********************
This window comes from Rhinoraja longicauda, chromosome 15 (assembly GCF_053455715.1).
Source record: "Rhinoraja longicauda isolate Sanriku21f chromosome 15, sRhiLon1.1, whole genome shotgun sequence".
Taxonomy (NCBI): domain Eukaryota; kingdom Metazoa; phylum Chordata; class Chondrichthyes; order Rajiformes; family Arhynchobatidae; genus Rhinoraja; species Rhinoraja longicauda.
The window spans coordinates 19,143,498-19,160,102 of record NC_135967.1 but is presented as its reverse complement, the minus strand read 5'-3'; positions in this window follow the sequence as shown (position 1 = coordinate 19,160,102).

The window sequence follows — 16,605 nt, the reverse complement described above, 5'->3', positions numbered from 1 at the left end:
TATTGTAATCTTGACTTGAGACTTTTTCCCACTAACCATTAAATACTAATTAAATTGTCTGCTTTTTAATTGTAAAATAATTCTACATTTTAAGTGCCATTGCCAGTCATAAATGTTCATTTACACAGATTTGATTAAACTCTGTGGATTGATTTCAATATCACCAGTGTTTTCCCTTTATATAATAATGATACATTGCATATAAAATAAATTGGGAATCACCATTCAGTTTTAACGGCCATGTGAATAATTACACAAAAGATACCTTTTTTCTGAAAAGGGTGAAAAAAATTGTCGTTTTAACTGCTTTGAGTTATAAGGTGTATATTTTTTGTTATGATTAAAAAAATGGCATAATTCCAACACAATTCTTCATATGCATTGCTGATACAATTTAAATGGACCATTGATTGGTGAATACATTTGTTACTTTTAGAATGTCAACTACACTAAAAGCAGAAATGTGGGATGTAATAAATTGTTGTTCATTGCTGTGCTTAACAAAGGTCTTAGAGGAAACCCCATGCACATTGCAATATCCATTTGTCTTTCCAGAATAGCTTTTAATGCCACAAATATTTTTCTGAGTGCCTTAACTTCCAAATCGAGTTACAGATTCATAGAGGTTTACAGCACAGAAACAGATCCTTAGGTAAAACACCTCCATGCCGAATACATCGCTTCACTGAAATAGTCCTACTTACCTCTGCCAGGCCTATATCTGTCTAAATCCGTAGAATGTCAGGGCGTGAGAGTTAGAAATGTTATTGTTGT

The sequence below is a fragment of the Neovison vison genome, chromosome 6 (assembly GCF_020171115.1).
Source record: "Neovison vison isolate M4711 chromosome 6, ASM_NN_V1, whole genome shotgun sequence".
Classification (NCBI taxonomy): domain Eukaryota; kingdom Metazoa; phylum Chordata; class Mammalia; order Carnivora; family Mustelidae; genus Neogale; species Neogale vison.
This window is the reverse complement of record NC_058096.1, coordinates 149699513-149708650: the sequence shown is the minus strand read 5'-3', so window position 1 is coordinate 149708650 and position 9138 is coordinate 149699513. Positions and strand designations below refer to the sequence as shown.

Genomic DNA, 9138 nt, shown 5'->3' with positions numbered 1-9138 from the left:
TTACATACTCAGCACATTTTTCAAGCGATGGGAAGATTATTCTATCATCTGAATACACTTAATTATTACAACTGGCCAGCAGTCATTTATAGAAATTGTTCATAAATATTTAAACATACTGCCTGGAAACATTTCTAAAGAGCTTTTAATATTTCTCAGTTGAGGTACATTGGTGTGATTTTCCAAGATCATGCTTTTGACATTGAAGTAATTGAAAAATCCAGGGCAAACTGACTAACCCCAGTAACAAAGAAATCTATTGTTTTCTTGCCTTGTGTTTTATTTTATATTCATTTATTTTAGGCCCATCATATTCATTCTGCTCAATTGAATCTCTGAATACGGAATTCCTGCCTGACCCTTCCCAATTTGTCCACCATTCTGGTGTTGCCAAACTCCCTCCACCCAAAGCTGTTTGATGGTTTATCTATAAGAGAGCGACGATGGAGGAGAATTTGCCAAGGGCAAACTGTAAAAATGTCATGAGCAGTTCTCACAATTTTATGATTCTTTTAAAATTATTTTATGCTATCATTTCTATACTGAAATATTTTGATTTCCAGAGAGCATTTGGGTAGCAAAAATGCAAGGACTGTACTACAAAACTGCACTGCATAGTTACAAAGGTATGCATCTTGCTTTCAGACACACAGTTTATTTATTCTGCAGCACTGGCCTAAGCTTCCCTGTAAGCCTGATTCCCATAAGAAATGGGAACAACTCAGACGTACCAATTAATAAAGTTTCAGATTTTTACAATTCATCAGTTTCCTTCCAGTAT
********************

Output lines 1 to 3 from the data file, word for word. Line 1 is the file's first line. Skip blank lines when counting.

This window comes from Rhinoraja longicauda, chromosome 15 (assembly GCF_053455715.1).
Source record: "Rhinoraja longicauda isolate Sanriku21f chromosome 15, sRhiLon1.1, whole genome shotgun sequence".
Taxonomy (NCBI): domain Eukaryota; kingdom Metazoa; phylum Chordata; class Chondrichthyes; order Rajiformes; family Arhynchobatidae; genus Rhinoraja; species Rhinoraja longicauda.